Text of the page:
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Adam Lay Ibounden

Anonymous

Adam lay ibounden,
     Bounden in a bond;
Four thousand winter
     Thoght he not too long;
And all was for an appil,
     An appil that he tok,
As clerkes finden
     Wreten in here book.
Ne hadde the appil take ben,
     The appil taken ben,
Ne hadde never our lady
     A ben hevene quene.
Blessed be the time
     That appil take was.
Therefore we moun singen
     "Deo gracias."

Pre-1400, United Kingdom

Pre-1400, United Kingdom

Anonymous

by this poet

poem
I

'The wind doth blow today, my love,  
  And a few small drops of rain;  
I never had but one true-love;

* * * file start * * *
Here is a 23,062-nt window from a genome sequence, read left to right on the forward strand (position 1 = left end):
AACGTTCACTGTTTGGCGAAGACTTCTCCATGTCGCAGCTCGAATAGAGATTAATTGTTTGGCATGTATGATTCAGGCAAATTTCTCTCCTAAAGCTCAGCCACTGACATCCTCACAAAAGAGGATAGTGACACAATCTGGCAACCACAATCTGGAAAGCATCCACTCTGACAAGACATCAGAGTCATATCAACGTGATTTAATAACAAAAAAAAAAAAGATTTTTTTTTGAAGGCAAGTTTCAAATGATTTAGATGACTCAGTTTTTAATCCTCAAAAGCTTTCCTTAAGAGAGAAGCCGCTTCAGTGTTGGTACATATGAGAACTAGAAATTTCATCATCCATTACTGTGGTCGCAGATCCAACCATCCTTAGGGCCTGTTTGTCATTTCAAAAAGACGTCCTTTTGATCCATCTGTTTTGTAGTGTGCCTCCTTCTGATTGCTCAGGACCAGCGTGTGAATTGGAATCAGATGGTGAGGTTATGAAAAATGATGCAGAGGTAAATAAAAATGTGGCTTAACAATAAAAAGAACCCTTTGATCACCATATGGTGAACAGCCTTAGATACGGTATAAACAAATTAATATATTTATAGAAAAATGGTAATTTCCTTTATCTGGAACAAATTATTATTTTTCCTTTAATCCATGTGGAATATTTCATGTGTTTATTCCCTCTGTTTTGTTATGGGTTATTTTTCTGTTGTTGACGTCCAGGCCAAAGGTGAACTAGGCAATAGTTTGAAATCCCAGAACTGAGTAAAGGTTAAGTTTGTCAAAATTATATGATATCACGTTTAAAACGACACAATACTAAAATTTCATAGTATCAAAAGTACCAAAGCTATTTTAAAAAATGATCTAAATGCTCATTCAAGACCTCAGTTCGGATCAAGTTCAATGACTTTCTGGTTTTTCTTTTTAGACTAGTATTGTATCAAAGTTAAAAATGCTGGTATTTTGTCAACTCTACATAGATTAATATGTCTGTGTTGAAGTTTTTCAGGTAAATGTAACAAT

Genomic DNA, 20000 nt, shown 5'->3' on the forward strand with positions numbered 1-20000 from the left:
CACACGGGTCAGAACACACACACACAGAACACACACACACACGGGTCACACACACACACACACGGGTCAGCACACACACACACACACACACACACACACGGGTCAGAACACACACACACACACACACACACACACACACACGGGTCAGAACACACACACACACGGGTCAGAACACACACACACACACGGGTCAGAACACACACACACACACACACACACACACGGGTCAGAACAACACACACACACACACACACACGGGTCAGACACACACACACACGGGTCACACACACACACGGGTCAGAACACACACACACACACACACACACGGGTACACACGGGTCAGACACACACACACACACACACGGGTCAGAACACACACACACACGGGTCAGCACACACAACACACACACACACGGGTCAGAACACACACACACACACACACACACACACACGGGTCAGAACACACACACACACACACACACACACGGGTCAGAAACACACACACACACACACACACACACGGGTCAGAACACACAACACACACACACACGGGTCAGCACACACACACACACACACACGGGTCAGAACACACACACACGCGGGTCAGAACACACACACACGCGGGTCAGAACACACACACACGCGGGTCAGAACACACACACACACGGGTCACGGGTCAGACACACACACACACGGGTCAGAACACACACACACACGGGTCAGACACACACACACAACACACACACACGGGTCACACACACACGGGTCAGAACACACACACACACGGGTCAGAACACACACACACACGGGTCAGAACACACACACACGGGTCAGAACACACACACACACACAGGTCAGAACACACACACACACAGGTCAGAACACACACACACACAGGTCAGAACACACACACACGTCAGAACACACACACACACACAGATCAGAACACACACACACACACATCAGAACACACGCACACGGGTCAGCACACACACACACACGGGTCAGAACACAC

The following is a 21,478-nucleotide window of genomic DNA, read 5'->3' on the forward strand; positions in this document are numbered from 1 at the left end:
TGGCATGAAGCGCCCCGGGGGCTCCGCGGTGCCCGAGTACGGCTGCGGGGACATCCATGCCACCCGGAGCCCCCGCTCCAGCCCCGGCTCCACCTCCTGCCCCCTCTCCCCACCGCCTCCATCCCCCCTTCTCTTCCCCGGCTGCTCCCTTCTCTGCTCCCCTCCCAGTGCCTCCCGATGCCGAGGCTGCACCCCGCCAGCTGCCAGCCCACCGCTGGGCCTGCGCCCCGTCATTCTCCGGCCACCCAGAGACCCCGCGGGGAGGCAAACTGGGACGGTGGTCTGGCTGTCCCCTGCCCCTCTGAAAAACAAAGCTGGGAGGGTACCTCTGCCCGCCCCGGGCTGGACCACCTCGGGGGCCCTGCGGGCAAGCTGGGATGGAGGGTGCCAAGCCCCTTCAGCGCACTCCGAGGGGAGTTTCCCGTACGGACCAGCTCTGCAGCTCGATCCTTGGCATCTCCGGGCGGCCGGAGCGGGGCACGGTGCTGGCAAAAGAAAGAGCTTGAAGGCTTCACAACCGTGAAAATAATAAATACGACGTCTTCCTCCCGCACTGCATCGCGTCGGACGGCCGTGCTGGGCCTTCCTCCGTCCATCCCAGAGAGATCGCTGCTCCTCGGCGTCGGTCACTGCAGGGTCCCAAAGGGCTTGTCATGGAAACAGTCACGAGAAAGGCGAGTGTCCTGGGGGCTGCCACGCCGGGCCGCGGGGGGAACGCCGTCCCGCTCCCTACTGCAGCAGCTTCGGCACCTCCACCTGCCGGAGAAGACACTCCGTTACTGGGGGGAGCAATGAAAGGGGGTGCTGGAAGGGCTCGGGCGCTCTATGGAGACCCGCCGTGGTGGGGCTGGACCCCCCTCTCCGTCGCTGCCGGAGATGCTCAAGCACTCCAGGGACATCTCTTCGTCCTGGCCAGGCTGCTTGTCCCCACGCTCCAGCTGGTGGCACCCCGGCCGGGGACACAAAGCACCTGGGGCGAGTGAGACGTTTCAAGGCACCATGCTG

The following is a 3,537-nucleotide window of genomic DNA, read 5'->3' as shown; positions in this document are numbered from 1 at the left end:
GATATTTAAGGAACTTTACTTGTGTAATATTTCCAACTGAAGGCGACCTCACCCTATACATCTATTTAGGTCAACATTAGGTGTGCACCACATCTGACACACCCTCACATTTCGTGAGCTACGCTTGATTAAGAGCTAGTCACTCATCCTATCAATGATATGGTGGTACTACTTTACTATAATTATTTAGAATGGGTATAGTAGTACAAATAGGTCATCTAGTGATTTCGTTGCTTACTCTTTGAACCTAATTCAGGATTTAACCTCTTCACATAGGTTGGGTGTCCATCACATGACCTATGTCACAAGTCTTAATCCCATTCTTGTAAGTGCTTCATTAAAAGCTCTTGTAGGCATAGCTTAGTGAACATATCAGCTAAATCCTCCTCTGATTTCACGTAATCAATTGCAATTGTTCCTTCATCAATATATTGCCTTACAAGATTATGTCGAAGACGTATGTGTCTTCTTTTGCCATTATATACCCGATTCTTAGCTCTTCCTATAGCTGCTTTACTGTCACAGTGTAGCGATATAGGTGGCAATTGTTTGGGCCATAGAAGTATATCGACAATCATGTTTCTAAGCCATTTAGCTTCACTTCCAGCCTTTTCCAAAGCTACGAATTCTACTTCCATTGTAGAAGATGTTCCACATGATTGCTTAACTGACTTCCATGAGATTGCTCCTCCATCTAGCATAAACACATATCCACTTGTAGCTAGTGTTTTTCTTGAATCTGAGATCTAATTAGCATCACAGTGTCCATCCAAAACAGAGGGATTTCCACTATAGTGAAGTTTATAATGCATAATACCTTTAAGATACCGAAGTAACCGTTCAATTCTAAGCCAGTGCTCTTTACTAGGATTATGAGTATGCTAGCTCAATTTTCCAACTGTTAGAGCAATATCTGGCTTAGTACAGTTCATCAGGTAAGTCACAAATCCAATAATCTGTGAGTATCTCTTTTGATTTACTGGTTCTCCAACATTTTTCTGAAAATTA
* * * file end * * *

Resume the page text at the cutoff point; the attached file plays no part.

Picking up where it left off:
In cold grave she was lain.  
  
II

'I'll do as much for my true-love 
  As any young man may;  
I'll sit and mourn all at her grave  
  For a twelvemonth and a day.'  
  
III

The twelvemonth and a
poem
O Insewn God--born from Zeus' thigh--
   some folk say in Drakanon,
some in windy Ikaros,
   others say in Naxos,
or by the deep-eddying river Alpheos,
pregnant Semele bore you to thunder-loving Zeus.
Others say you were born in Thebes, Lord,
but all of them lie:
   the father of men and gods gave birth to you
poem
There was a lady dwelt in York:
Fal the dal the di do,
She fell in love with her father's clerk,
Down by the green wood side.

She laid her hand against a stone,
Fal the dal the di do,
And there she made most bitter moan,
Down by the green wood side.

She took a knife both long and